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In many ways, Burnaby South is a typical urban Canadian riding. According to the 2016 census, it has just shy of 112,000 residents, with origins from all over the world. There is no single ethnic or racial majority.

About 39 per cent of people in the British Columbia riding say their background is wholly or partly Chinese. Another third say they are of European ancestry. People of South Asian background make up a bit more than eight per cent of the population; people who trace their roots to the Philippines around six per cent; Korean-Canadians just shy of four per cent.

The figures on ethnic origin actually add up to more than 100 per cent, because many people have multiple backgrounds. There are more than 100 ethnicities listed, including more than 8,395 residents of Burnaby South who said they were simply “Canadian.”

This mix of peoples is us; it’s Canada’s present in some parts of the country and it will be our future almost everywhere. This is a land with many roots, but from them we all share one common nationality.

Into this landscape stepped Karen Wang, until Wednesday, the Liberal Party’s candidate in the Burnaby South by-election to be held next month. In an attempt to garner support, she did something that is not unknown in Canadian politics: She made an appeal to some of her riding’s voters, reminding them, in unusually blunt terms, that she and they share an innate racial characteristic that her opponent in the race – New Democratic Party leader Jagmeet Singh – does not.

Using the Chinese-language app WeChat, she wrote a since-deleted post that StarMetro Vancouver discovered and translated as follows: “If we can increase the voting rate, as the only Chinese candidate in the riding, if I can garner 16,000 votes I will easily win the by-election, control the election race and make history! My opponent in the election is the NDP candidate Singh of Indian descent!”

The surprise – the happy surprise – is that her statement was widely condemned, including by her own party, and on Wednesday she resigned. (On Thursday, she tried to unresign, but the Liberals declined to reinstate her.)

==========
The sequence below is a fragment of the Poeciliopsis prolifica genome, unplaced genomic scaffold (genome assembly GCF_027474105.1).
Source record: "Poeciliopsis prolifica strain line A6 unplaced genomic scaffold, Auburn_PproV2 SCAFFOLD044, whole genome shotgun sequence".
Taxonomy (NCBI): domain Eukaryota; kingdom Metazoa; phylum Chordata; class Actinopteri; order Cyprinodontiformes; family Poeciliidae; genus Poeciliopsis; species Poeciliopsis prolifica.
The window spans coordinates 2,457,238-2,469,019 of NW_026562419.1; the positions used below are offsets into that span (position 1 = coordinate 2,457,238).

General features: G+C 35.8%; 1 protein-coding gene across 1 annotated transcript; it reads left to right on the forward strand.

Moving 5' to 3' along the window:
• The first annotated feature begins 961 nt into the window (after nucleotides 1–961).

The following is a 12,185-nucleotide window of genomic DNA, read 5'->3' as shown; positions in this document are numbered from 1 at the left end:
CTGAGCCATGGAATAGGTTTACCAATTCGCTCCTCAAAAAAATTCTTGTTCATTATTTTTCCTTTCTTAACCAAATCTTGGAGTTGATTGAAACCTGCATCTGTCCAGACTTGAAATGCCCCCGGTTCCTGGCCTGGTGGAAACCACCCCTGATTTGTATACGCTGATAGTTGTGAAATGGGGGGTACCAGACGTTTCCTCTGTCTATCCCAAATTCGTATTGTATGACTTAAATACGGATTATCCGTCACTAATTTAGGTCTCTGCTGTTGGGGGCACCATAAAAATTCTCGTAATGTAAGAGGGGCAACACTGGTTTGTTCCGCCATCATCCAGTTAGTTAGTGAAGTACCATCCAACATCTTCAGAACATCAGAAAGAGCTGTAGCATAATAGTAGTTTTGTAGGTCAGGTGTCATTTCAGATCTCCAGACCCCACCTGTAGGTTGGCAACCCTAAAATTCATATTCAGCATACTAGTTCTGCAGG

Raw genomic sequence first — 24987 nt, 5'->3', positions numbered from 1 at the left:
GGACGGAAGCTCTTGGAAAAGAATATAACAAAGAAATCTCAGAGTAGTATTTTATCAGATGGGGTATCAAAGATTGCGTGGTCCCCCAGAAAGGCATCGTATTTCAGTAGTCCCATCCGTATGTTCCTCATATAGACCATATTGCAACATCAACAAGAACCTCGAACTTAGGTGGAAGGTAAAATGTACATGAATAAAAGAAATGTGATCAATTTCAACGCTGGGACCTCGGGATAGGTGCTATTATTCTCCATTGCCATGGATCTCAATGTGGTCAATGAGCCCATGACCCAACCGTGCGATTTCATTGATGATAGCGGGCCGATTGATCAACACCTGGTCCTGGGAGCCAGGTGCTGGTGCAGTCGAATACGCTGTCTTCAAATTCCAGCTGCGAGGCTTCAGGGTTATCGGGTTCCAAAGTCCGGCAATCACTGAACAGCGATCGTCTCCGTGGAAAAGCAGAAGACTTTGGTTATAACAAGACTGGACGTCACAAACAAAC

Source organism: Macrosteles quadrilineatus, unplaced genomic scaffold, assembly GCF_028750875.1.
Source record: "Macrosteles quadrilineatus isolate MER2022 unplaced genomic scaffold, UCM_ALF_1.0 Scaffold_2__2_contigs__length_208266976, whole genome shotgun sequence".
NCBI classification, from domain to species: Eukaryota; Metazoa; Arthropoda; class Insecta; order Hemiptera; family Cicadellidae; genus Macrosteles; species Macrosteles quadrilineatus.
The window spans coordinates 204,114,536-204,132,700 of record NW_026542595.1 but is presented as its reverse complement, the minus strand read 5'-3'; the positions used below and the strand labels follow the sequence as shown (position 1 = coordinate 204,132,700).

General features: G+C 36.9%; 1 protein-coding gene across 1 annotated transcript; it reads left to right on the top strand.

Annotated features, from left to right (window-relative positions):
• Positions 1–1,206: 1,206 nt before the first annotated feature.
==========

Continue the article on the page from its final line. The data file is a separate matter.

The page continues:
Canada’s political system is a representative democracy, which means we elect people to represent us in Parliament. The question, which will become increasingly important as the country diversifies, is how Canadians will choose to define “represent.”

If the point of an elected official is to “represent” their constituents by looking like them – by literally serving as some kind of living representation of voters’ innate characteristics, such as race – then Mr. Singh has no business running in Burnaby South. The vast majority of the riding is not of South Asian ancestry. The vast majority are not Sikh. The vast majority do not wear a turban.

The same goes for the Conservative Party candidate, Jay Shin. He’s of Korean ancestry, something he shares with only about one in 25 people in Burnaby South.

If tallying up a scorecard of a candidate’s racial, gender or other physical attributes is what democratic representation is about, then Ms. Wang has nothing to apologize for.

But, if an increasingly multicultural and multiracial Canada is to be successful, and a country that all of us can share as equals, regardless of where our ancestors came from, then the job of an elected representative cannot be to “represent” constituents by appealing to our differences. Our politics must seek to transcend those differences, by appealing to those things that a single people with hundreds of different origins hold in common.

Most voters get this. They get that representation is about finding someone who represents your values, who shares your beliefs, and whose party’s policies and platform represent the kind of government you’d like. It goes deeper than checking the ethnic origins box on the census.

To take just one example, it’s why the people of Calgary were able to elect Naheed Nenshi as mayor three times. The vast majority of Calgarians are not Ismaili Muslims whose ancestors come from Gujarat via Tanzania. It doesn’t matter, because that’s not what representation is about.

Karen Wang won’t be the MP for Burnaby South, but she has done her country a public service. Her appeal – vote for me because I look like you, and the other guy doesn’t – is nothing new in politics. The backlash against it is. That’s progress. And it represents Canada.

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